Interscholastic and Intercollegiate Athletics

“Club sports lack an educational component,” Bob Gardner, executive director of the Indianapolis-based National Federation of State High School Associations, wrote in a column. “These programs exist solely for the purpose of improving one’s athletic skills.”

This is a quote taken from a recent article from The Republic based in Columbus, Indiana.

I think it’s rather laughable that Bob Gardner thinks that the NFHS and other high school associations are doing a good job to ensure that interscholastic athletics is there for the “educational component.” The same can be said for Mark Emmert and the NCAA (and other intercollegiate governing bodies).

In class the other day, we got into a big discussion about why there’s a debate among academia and athletics over how colleges and universities operate. My stance is that debate goes far beyond higher education, it goes through primary and secondary education also. So many people think the educational institutions put TOO much emphasis in athletics. This debate will go on forever and ever, as long as educational institutions offer “extracurricular” activities. It doesn’t have to be athletics, it could be choir or band or dance or cheer.

There’s no doubt about it, these days, athletics is a business on all levels. If it weren’t, we wouldn’t see the large tv deals in college. We wouldn’t see the jersey contracts. We wouldn’t see athletes being the faces of major and minor brands all over the world. If athletics weren’t a business, would we see a $60 million high school football stadium in Texas? If interscholastic sports weren’t a business then would we see all of the rules they have governing that have NOTHING (2012-13 NFHS Basketball Uniform Presentation) to do with the game?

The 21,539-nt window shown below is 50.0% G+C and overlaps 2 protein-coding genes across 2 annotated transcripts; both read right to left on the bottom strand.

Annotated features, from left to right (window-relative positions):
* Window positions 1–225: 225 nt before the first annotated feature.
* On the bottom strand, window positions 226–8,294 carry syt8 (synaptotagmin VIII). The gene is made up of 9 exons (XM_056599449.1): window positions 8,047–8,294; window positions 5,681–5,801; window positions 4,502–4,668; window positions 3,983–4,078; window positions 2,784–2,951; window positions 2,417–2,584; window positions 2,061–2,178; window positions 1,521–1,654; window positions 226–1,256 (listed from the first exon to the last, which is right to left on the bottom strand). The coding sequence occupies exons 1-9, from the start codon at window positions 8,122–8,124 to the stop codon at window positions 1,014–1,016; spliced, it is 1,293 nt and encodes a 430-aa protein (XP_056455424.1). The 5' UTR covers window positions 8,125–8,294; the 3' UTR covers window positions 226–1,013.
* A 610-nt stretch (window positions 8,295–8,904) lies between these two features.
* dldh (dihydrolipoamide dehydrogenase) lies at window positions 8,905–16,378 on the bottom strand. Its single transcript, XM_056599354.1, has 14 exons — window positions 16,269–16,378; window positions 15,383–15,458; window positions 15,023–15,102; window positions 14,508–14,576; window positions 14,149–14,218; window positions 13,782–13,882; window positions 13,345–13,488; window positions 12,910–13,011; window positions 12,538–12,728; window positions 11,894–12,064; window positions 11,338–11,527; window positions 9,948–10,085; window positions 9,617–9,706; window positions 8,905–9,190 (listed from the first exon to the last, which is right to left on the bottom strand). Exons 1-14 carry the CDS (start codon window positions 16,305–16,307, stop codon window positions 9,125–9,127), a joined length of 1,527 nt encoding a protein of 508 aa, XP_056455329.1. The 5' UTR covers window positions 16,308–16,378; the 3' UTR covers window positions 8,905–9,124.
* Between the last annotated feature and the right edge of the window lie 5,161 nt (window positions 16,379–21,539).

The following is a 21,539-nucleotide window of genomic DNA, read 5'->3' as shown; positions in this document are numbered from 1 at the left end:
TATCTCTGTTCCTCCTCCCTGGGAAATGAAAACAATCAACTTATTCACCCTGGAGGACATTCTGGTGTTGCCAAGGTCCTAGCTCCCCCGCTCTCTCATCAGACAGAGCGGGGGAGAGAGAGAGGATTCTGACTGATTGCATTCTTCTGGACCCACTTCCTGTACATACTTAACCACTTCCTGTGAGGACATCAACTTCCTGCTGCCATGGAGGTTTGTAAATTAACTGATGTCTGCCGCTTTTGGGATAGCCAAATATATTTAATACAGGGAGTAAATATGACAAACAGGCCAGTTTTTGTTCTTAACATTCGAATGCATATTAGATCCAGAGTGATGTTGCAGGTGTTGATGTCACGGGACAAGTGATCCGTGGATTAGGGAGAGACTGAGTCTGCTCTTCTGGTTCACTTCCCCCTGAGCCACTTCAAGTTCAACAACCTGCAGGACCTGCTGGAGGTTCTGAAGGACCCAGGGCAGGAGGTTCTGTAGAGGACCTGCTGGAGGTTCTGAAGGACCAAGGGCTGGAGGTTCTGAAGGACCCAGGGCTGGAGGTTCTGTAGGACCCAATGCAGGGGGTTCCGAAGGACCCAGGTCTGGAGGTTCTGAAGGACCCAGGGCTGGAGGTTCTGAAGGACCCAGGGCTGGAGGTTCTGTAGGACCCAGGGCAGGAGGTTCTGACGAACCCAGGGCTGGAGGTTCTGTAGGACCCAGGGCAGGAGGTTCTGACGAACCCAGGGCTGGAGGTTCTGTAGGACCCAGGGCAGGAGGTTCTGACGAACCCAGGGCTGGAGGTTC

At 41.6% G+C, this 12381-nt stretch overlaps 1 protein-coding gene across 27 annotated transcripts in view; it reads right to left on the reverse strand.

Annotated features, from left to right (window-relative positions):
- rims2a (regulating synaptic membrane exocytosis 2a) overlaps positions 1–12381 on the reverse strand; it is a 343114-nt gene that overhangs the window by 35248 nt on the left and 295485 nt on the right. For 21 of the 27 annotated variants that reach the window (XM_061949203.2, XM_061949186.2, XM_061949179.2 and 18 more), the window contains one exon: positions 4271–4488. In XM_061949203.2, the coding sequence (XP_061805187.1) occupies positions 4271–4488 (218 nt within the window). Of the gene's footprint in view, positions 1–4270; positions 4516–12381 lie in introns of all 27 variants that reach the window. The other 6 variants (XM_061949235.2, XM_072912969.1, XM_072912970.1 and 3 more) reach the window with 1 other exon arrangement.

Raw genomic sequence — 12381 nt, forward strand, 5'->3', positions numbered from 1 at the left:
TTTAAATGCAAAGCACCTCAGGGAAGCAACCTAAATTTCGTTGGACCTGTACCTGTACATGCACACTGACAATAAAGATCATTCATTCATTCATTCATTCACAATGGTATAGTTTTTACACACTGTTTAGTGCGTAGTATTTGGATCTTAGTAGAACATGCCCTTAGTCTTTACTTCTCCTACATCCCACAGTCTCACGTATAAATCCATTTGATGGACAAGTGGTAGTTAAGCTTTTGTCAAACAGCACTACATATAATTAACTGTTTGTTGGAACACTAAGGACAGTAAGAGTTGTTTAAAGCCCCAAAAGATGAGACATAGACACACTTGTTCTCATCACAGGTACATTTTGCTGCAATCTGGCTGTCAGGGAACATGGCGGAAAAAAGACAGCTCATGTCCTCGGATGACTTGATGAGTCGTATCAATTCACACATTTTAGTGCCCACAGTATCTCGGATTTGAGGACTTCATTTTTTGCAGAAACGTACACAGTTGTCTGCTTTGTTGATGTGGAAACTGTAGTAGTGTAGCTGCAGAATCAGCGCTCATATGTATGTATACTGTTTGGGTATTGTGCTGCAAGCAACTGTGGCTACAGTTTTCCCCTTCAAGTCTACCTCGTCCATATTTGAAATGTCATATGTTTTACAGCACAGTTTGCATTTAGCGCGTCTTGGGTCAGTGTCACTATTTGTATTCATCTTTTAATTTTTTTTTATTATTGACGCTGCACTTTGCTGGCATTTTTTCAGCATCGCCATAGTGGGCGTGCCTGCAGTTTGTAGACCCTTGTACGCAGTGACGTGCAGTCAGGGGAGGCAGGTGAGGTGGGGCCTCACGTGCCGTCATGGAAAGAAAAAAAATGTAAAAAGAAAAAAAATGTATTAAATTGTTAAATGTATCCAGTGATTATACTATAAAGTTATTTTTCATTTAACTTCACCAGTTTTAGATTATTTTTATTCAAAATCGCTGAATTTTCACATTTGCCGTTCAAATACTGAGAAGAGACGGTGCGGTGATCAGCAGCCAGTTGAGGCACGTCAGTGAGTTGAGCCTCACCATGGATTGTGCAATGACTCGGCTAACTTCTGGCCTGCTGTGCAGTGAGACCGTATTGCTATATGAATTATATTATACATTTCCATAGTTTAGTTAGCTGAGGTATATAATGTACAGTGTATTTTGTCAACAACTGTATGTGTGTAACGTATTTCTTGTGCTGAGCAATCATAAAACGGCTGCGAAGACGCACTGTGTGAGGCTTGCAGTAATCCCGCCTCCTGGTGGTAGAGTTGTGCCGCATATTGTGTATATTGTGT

If interscholastic sports were about the “educational component,” then we wouldn’t restrict kids in participation if their school. They are still getting their education right? Why must a publicly funded school restrict kids whose parents pay for that school and its administration…? Why must the kids be restricted when they are no having to pay hundreds of dollars to participate in athletics within an academic institution?

Heck, the NCAA still believes that Division III is a good idea?! What sense does it make to not give out ANY financial aid to students who participate in intercollegiate athletics? There is little-to-no students outside of athletics who represent an institution more than what student-athletes do. They do it all for the love of the game, competition, comradeship, fun, or exercise — yes, probably numerous other reasons too. The athletics side takes up so much time that they cannot hold an adequate job to pay for the rising tuition costs. So…why doesn’t the NCAA allow for some funds to be set aside for students participating in ANY extracurricular activity based on hourly requirements? It would make sense, no? Division III institutions can give out money for choir, art, or band…but not for the person who helps bring a national championship, player of the week, conference accolades, or whatever else gets Smaller Institution University some publicity. That’s lousy.